Friday, February 26, 2010
Tim Harford has a fantastic column today talking about the campaign behind the Robin Hood tax. He argued previously that the campaign was misguided, but what scares him more are the ways in which those who support the campaign - bloggers, commenters, twitterers - have tried to 'argue' to support the tax. What did they do? They appealed to authority. How? The supporters reiterated that 'Nobel Laureate Paul Krugman said [X]' or 'Nobel Laureate Joseph Stiglitz said [Y]'. Harford playfully suggested the following three other Nobel Laureates and their ideas:
- We should not levy a price on carbon. Why? Because Nobel laureate Thomas Schelling thinks that cap-and-trade schemes are a silly way to think about climate change policy.
- We should be able to buy and sell kidneys. Why? Because Nobel laureate Gary Becker thinks that it would be a good idea. [pdf]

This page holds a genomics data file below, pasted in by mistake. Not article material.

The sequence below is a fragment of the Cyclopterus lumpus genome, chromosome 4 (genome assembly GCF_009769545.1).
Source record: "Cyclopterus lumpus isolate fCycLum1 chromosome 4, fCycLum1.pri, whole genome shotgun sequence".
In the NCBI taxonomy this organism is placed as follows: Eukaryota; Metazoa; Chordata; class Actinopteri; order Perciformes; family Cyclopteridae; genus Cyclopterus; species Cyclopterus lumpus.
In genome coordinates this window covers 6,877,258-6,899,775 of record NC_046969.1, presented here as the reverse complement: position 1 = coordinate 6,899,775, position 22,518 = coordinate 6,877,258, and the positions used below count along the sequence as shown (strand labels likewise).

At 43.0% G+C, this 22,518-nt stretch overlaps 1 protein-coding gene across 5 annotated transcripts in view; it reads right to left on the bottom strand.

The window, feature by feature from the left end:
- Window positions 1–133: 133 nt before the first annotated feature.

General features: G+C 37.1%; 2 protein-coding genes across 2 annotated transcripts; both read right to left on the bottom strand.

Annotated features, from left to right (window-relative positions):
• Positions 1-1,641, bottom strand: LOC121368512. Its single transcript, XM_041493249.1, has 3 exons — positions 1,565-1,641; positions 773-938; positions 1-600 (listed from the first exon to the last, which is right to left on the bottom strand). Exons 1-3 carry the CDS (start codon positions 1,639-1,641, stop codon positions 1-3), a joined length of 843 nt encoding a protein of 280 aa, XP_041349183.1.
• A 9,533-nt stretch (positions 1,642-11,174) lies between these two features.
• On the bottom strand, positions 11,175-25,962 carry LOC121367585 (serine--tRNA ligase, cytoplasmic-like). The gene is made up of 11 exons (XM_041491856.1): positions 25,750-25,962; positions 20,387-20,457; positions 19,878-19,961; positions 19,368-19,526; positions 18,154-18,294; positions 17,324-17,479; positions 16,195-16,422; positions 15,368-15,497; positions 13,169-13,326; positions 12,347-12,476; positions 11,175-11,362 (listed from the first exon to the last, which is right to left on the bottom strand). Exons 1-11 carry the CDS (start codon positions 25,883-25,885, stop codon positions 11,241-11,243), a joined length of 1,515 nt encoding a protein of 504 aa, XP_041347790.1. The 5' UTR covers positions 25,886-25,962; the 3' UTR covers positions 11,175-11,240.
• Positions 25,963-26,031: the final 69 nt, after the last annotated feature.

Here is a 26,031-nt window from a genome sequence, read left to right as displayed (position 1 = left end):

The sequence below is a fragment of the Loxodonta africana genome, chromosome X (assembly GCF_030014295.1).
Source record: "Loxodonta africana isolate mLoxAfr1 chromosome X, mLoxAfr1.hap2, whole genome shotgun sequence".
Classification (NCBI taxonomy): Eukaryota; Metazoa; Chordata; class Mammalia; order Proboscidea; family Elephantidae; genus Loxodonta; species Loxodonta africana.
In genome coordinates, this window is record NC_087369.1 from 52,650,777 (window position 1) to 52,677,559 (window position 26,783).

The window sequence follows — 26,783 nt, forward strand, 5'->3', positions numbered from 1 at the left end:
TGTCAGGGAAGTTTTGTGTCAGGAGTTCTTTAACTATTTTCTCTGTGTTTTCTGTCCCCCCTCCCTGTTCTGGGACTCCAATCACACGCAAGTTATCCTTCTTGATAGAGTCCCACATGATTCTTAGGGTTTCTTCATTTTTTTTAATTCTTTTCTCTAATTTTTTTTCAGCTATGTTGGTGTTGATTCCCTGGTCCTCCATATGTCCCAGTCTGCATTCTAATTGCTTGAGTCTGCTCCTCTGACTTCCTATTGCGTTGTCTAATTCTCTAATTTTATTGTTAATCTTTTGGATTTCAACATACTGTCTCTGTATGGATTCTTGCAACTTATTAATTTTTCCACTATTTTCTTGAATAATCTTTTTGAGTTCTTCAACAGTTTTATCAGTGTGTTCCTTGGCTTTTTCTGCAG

- We should stop laying into economists. Why? Because Nobel laureate Robert Lucas thinks macroeconomics performed well during the financial crisis.
So yes, be aware of Appeals to Authority, contrast such appeals with deference, and remain aware of arguments and evidence for and against a policy, especially on a topic as emotionally charged as a transaction tax on international banking.
What's my answer? I don't know. I don't know enough about international finance to be able to say whether it'll be good or bad. I have two opposing intuitions: first it may increase volatitily rather than decrease volatility because the tax will act as a disincentive to spread your risks, second, it may decrease volatility because there will be less currency speculation. Separately, as an international student I might be taxed by it personally - depending on the exact structure of the tax - because I have to move money between South Africa, the UK and the EU while doing my research. I don't have all that much money and the little I do is very valuable to me, so the tax will, in effect, act as a disincentive for me to do what I would like to do: high quality international research for which I have to move around a lot and move money around a lot. So, though I don't know too much about it, my personal attitudes are against it (but this is a very slight probabilistic twist in one direction). We'll see whether the tax gets popular and academic support as the year progresses.